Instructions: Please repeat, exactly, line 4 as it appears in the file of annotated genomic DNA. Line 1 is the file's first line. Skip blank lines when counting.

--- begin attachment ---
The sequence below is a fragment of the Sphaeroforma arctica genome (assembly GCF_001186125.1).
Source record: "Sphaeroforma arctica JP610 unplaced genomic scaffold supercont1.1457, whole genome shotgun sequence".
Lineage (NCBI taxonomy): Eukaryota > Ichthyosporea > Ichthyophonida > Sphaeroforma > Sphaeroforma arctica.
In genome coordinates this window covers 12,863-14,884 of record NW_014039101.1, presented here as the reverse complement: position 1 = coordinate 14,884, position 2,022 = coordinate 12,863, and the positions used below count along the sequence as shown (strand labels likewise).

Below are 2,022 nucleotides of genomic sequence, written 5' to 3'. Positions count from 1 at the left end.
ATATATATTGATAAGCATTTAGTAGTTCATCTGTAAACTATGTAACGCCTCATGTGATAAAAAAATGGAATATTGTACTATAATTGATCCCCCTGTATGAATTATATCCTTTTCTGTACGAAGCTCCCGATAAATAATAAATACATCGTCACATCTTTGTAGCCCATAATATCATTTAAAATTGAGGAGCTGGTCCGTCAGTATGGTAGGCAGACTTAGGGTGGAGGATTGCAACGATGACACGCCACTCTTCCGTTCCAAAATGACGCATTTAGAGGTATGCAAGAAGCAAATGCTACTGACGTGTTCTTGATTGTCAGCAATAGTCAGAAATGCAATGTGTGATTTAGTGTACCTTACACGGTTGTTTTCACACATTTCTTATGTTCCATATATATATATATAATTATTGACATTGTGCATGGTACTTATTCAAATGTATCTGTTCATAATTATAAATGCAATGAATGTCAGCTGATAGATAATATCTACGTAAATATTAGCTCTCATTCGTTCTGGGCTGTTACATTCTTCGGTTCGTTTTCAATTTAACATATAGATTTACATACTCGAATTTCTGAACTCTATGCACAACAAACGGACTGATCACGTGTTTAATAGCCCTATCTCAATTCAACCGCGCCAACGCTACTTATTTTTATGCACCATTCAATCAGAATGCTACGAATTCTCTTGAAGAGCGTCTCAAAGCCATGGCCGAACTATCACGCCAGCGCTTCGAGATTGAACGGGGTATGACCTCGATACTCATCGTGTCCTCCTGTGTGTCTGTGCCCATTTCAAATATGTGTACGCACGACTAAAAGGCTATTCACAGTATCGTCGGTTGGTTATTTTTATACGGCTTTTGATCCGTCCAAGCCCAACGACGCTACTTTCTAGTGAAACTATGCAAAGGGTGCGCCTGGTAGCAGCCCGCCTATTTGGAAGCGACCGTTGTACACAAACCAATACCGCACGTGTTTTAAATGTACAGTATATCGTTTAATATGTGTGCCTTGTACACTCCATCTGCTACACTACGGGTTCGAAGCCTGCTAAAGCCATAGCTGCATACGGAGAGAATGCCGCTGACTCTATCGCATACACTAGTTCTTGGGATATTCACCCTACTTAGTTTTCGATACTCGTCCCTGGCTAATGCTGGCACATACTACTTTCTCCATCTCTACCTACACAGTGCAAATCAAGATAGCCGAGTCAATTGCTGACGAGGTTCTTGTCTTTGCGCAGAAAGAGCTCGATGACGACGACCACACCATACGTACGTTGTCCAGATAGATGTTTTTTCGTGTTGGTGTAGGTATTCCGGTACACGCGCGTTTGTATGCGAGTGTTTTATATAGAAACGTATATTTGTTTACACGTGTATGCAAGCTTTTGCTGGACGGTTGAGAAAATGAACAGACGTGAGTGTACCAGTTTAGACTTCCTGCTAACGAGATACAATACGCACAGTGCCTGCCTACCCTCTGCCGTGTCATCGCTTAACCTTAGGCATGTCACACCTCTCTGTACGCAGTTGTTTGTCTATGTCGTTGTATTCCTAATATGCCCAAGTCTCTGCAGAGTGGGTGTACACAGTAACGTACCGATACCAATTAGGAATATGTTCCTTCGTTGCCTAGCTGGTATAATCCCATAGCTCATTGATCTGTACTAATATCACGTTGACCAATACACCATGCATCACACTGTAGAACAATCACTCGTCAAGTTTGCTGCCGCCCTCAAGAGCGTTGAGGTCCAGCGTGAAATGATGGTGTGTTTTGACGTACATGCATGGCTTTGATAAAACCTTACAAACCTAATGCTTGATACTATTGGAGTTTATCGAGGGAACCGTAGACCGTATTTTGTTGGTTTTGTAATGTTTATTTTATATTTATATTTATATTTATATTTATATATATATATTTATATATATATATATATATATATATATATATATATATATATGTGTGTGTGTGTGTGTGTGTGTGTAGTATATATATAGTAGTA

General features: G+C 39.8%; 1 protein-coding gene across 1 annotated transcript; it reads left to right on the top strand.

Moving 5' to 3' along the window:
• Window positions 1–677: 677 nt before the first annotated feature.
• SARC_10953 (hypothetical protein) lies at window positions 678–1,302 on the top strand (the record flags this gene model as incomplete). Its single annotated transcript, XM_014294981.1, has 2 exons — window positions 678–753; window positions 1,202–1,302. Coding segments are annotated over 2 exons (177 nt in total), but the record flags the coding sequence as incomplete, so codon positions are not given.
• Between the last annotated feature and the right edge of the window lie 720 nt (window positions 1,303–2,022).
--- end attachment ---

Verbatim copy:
In genome coordinates this window covers 12,863-14,884 of record NW_014039101.1, presented here as the reverse complement: position 1 = coordinate 14,884, position 2,022 = coordinate 12,863, and the positions used below count along the sequence as shown (strand labels likewise).